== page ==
Dear Principal Williams,

I am writing to inform you of my decision to screen my short film Visions of Pain for my fifth grade class this afternoon. I think it is essential for their growth they witness my creation. And no matter what you, other teachers, or the PTA may say, this has nothing to do with my film's complete and total rejection from festivals nationwide.

Ask yourself: What better audience to experience an up-and-coming director's work than the unsullied minds of fifth graders? Their view of the world is still so pure, their opinions uncorrupted by the elitist jackals of Hollywood. Why just yesterday, I was teaching them the basics of geometry. But through my film, I can educate them on the maddening contradictions of existence.

This is what good teachers do. They expose their students to truth. Sure, in this instance, the source of the truth is a twenty-five-minute avant-garde romp filmed by myself, but that's just a happy coincidence! While their classmates learn about fractions, state capitols, and grammar, my students will reckon with the terrifying cruelness of an unfair God.

And as I have gone over many times, the film is entirely non-sexual and free of violence. However, I will concede the dog birth montage set to Rob Zombie’s “Dragula” is somewhat graphic. But is it any more graphic than the world outside their door? I think not.

How I wish I had a teacher like myself, an educator who could prepare me for the impending misery waiting beyond the schoolyard. We have argued about this many times, but I believe there is far more to a public school education than just a student's test numbers. No SAT score imaginable will prepare them for the sting of being laughed out of the Akron Film Festival.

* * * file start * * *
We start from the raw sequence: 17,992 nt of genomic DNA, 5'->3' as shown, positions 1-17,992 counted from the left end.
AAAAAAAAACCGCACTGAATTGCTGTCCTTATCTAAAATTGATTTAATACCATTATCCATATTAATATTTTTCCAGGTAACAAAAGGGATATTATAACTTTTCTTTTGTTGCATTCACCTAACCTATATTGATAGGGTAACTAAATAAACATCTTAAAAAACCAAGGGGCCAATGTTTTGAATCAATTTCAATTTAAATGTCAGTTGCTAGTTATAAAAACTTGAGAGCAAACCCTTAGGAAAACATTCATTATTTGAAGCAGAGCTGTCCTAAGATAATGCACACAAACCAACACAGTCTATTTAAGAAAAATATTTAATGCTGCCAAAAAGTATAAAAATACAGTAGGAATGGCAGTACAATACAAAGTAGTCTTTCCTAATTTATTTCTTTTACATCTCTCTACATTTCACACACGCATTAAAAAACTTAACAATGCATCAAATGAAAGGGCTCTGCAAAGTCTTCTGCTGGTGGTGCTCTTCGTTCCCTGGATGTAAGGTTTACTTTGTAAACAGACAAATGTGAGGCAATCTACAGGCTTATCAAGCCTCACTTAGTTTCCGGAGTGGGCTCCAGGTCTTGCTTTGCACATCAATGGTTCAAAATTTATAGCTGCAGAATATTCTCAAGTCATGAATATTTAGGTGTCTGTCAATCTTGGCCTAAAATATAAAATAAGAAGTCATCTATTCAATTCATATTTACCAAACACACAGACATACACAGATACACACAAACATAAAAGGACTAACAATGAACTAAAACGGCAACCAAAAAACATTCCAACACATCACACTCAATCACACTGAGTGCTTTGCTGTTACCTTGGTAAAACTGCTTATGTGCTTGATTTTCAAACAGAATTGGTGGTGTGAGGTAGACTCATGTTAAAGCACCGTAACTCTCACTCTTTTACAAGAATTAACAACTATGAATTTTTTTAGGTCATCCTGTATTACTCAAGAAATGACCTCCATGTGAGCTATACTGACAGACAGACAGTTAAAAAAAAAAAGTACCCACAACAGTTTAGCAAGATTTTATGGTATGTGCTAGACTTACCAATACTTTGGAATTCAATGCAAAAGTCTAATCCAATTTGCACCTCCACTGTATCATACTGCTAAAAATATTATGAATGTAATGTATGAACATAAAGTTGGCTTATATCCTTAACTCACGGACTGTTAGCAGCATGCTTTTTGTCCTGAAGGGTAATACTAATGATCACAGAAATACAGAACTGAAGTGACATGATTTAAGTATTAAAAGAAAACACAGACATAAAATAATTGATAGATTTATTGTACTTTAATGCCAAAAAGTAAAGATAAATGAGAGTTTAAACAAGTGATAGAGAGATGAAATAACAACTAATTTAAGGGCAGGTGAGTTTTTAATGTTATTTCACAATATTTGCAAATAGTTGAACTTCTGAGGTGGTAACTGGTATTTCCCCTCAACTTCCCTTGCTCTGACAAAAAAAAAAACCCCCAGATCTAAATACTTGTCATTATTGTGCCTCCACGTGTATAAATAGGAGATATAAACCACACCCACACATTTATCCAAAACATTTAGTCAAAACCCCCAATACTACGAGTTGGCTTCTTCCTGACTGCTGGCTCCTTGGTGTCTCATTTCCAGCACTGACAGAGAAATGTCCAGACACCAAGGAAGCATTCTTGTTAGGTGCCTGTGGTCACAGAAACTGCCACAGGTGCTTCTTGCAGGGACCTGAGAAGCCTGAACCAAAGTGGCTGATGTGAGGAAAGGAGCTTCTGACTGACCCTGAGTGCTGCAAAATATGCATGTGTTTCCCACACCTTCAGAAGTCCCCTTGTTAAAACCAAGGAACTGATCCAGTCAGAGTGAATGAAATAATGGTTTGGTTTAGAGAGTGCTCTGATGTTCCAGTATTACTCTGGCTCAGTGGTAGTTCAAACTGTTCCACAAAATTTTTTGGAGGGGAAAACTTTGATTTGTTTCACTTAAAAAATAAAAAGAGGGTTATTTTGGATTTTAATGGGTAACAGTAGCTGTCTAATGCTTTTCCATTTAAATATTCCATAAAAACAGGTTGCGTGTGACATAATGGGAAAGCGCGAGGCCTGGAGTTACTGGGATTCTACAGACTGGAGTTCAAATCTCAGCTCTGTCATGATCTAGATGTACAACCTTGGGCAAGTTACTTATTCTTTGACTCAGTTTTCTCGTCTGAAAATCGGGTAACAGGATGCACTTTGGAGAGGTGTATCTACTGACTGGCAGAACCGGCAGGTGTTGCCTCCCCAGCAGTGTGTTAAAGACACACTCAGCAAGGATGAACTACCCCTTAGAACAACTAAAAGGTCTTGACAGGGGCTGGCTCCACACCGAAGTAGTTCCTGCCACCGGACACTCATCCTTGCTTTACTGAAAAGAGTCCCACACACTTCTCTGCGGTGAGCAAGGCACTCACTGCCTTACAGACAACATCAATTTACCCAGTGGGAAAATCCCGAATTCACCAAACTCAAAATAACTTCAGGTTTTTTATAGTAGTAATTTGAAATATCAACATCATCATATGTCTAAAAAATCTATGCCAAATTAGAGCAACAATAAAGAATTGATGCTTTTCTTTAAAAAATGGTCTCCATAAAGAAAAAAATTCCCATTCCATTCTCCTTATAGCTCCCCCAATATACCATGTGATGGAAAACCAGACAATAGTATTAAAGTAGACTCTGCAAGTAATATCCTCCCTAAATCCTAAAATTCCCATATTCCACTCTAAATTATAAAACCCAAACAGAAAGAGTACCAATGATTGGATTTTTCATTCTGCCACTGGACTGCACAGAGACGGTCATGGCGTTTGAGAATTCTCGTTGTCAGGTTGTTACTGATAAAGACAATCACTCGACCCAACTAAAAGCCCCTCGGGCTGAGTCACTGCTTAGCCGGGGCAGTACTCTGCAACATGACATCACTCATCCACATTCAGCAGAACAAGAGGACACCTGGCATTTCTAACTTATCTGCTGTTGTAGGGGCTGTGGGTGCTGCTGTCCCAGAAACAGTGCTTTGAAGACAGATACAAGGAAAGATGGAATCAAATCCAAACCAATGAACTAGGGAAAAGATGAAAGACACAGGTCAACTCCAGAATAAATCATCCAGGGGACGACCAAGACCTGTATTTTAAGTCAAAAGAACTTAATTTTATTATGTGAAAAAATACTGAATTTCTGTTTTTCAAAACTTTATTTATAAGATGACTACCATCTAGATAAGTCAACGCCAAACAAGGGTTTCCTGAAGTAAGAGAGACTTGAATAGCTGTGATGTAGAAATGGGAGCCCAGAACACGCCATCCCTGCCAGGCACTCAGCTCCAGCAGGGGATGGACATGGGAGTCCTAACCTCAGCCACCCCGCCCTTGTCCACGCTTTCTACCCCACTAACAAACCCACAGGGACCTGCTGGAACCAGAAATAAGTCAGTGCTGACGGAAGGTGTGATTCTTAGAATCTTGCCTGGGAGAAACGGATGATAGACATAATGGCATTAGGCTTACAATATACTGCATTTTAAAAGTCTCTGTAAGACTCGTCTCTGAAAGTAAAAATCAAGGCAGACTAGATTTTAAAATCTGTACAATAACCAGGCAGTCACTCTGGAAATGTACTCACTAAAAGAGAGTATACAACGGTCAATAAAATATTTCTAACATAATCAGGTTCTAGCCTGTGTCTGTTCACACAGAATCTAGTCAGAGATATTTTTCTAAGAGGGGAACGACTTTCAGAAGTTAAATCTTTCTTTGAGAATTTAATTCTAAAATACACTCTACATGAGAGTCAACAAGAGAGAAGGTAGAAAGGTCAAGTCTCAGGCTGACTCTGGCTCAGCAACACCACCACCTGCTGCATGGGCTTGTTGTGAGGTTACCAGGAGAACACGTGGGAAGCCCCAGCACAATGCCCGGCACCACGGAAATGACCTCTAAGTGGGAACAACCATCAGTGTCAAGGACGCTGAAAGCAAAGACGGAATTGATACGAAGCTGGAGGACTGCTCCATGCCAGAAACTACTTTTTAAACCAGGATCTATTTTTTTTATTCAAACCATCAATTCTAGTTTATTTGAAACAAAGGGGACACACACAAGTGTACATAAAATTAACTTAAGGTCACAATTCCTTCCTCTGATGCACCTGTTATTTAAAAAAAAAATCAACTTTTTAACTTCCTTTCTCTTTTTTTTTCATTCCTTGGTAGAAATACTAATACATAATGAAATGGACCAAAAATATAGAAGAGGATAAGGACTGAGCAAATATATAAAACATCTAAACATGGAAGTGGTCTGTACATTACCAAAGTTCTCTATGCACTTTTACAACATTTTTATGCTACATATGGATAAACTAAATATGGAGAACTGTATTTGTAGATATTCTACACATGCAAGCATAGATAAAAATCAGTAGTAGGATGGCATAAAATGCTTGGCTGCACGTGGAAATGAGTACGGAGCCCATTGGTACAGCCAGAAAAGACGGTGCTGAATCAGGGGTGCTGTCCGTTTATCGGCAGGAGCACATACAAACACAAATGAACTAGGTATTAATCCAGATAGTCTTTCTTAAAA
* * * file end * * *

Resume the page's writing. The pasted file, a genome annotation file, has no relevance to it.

“Strange and unnerving,” wrote the judges.

“Unwatchable filth!” they screamed over voicemail.

Was not Herzog misunderstood? Did not Kubrick sear the retinas of the public with his work? Do the overlords not question all tales of truth? I do not accept their criticism! It is the feedback of feeble-minded cowards.

So, roll out the red carpet and wheel in the A.V. cart, it's time to show the tots some cinema! Enough with the educational docs and animated tales of morality. Those “movies” are bottom-of-the-barrel fluff. Today, the kids are going to learn about a new topic.

Me.

In conjunction with my film, I serve as a powerful cautionary tale. The ultimate lesson. A man who left the public education system with a dream, only to tragically return to it. Is this not a sick joke? I am a walking paradox that can offer the students far more than multiplication tables.

I can hear your rebuttal already “The kids don't care about that part of your life.”

Oh really?

Though they have not asked directly, I think my students yearn to know more about the man behind the desk. I see it in their eyes. Bobby even told me the other day he thought my bowtie was “cool.” If he liked my bowtie, can you imagine how he'll enjoy the film's gratuitous dream sequence?

Unlike you, Principal Williams, I know the children will recognize the profound nature of my creation. May their spaghetti-stained mouths go forth and spread the word of what they've witnessed. And from it build a better world—a world where I get paid to make films.

I do not expect you to understand or condone this screening. But today, I defy your numerous and explicit emails of dissent and dare to be known. If you need me, I'll be in the teacher's lounge microwaving popcorn.


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